What really makes this game different from other games is the In-Game Store. It was reported that users are spending more time in the store then driving the car on the road.Judging from personal experience this is very true. Like you, I was also curious so I repeatedly played the game with the risk of getting addicted in order to find out what’s the secret sauce of the CSR Store.
Let’s start with the technical details. The store for CSR racing has two main parts: Car Dealer and Workshop. The car dealer offers a large variety of cars organized by maker and levels. Interesting to notice is the fact that all the cars can be compared based on 4 parameters: Bhp, Grip, Weight and Gearbox. The other part of the store is the Workshop. This is where you can upgrade the car with 7 different items: Engine, Gear, Weight, Intake, Tiers, Nitro and Turbo. Each one of these upgrades comes in 5 levels where each item you buy unlocks the next one in the series. For example - buying Engine level 1 unlocks Engine level 2.
What makes it interesting is that all of these upgrades are specific to each car and can’t be moved from one car to the other. The outcome of this store design is that there are about 50 cars and 78,125 combinations to upgrade each car which brings the total to over 3M combinations while keeping the design of the store relatively simple. Further more, all the different combinations of upgrades and cars comes back to the same 4 parameters which are the interface between the game and the store. This allows for modifying or adding more virtual goods easily by altering the store and without changing the code of the game.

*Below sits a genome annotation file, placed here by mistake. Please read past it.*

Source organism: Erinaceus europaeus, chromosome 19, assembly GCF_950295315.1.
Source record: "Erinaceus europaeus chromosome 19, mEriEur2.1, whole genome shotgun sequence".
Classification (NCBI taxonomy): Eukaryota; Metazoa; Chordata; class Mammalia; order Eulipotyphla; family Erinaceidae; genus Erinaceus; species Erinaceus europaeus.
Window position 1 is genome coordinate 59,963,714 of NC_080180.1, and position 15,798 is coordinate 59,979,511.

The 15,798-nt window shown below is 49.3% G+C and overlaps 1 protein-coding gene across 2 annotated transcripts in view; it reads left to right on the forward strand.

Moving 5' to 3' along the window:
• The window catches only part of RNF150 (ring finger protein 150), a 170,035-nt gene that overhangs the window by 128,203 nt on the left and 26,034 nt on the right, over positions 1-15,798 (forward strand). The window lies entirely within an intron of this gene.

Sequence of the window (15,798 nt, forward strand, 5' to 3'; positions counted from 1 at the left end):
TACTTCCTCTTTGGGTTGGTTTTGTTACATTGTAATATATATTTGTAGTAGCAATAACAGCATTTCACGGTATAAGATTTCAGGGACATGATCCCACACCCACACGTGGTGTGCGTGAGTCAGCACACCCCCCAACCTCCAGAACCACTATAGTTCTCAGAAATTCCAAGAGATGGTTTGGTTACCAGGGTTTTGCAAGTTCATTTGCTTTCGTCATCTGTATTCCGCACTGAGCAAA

Finally, the core game loop is limited by fuel to 7 races per time period (normally 30 minutes). This mechanic limits the amount of cash a user can get and forces him to be much more strategic when he spends it. He then spends much more time in the store where he will be tempted to pay with cash to save long waits or get a desirable car.